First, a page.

Now I know I’m not as young as I used to be. I’m reminded of this every time I look in the mirror and see a hair sprouting from my nostril, or when vinyl flooring is on special offer in B&Q and I get a odd surge of excitement.
But I still feel that as a man in my 30s, I am relatively youthful and in tune with the way youngsters think and act.
Don’t get me wrong. I don’t wear jeans that hang halfway down my bottom and show the world what under garments I am wearing. I don’t use the word ‘sick’ to describe something good. And I don’t spend eight hours a day on Facebook accepting friend requests from strangers so I can look popular.
But I still feel fairly youthful.
However, there is one thing I just cannot comprehend and it is this: throwing pints at a music concert.
I write this after attending a gig by a band called The Courteeners at the Manchester Arena last weekend.
I booked tickets in the seated area (long gone are the days when I stood up at gigs; indeed standing anywhere for more than half-an-hour these days is tricky) and was right at the back of the first tier, which, as anyone familiar with the Arena knows, is quite some distance from the stage.
In short I felt safe, away from all the young teens going berserk on the dance floor and lovingly smacking each other in the face (and that was before the band even came on).
Yet it turned out I wasn’t safe. Four songs into the gig, I had been hit by a stream on half-full pint pots, launched by some imbeciles in the seats behind me.
Lager (or at least I sincerely hope it was lager) dripped from my hair and T-shirt.
Now this was mildly annoying. I mean when I shower at home I always tend to use water. Never have I chosen to wash my hair in alcohol, it just does my roots no good at all.
But my main point is this: have you seen the prices of drinks at an arena gig? It costs about a fiver for a pint so why, in these difficult days of recession, when times are so hard my own children have to go without food just so I can have a proper evening meal, would people want to throw away money?
If I pay £5 for a pint I make sure I get every drop of that pint. I even request a straw so I can suck up every last little bit. A Dyson vacuum cleaner couldn’t do a better job.
Yet these cretins at gigs are chucking the stuff away, indeed judging by the sopping state of my clothes I’d say I had at least £17.50 worth on my bonce.
I had to take my clothes to the dry cleaners the next day but despite a thorough wash there is still a slight but distinctive smell of Kronenburg 1664 on my corduroy chinos.
Call me a killjoy, but next time I go to a gig I’m taking an umbrella.
By the way, since we’re on the subject – of booze, not brollies – and being the type of sad person who gets excited by these things, I have a few facts for you about alcohol.
The word ‘toast’ means wishing good health and originated in ancient Rome when a piece of toasted bread was dropped into wine.
What’s that? You want another? Ok then. The soil of vineyards in France is considered so precious that it is mandatory for workers to scrape it off their shoes before they leave.
Another – “The quick brown fox jumps over the lazy dog” is considered to be the shortest sentence that includes all the letters of the alphabet. Yet alcohol lovers (presumably before they’d had one too many) came up with one of their own: “Pack my box with five dozen liquor jugs.”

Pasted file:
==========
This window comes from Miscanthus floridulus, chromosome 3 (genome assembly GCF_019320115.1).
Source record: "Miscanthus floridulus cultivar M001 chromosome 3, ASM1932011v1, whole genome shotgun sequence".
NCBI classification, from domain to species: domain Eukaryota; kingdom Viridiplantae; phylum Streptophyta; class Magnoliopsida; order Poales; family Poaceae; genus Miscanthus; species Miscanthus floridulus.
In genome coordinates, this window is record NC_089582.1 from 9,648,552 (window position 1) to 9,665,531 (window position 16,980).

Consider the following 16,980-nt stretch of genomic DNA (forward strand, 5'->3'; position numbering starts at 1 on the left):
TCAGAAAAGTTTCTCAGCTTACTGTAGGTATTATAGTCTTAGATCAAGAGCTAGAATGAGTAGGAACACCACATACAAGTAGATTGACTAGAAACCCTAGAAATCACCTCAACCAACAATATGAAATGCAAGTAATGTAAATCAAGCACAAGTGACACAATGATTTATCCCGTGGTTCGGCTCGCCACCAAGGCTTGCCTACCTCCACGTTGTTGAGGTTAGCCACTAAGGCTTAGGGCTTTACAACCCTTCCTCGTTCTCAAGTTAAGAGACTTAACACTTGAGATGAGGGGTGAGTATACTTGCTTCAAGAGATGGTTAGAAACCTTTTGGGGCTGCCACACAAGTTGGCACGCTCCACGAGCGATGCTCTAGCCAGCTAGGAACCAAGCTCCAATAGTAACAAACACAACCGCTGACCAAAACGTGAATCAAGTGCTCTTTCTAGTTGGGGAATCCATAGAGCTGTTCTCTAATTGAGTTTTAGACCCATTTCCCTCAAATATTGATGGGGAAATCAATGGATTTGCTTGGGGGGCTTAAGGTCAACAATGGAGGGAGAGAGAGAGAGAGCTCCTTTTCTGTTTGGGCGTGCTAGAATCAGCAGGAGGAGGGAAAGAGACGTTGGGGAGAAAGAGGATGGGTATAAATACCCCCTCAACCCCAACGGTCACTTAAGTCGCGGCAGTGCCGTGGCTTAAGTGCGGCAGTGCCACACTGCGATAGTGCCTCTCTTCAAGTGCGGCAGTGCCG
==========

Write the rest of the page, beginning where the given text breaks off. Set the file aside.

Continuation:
And one final alcohol fact that I feel says it all... Adolf Hitler was one of the world’s best known abstainers from alcohol, while Sir Winston Churchill was a heavy drinker.
The moral of which is, if you don’t drink you run the risk of turning into a power-mad, murdering maniac with a fondness for a terrible moustache.
Then again, if no one drank we wouldn’t get soaked at rock gigs so maybe Adolf was onto something.
Right, Facebook, Hitler and vinyl flooring all in one column. What more do you want? Have a good Christmas.
Fun starts before the tree’s even gone up....
It’s almost Christmas, which means the usual annual argument has been raging at chez Canavan.
It concerns the tree.
I come from a household where the tree never, ever went up until the final weekend before Christmas, not because my parents were miserable, more to do with the fact they were teachers and had no spare time until finishing for the Christmas holidays.
My sisters and I spent every day of December whining for a tree (or ‘pining for a tree’ if I was the type who liked puns. But I’m not), only to be rebuffed by our frazzled looking mum and dad, who had spent their day looking after 30-odd brats and had to spend their evenings looking after three more of their own.
My parents weren’t helped by the fact they had the misfortune to live on a road where everyone seemed to go insane come the festive period. Every householder would erect the equivalent of Blackpool Illuminations in their front garden. There were neon reindeer and flashing elves galore. In the midst of it all stood one dark, lonely house – ours.
It used to be annoying but looking back now, I’m glad. It made us appreciate the tree so much more when we finally did put it up, usually about 5pm on Christmas Eve.
It was an arrangement that suited my dad too for the closer you got to Christmas, the cheaper trees became (mainly because by that point they had six branches and no pine needles).
But it’s clearly affected me for as an adult, I too like to put the tree up late – though not so Mrs Canavan who comes from one of those flashing neon reindeer families, where the decorations are up on December 1 without fail.
It’s led to several rows and tantrums, appropriate as that is, after all, essentially what Christmas is all about.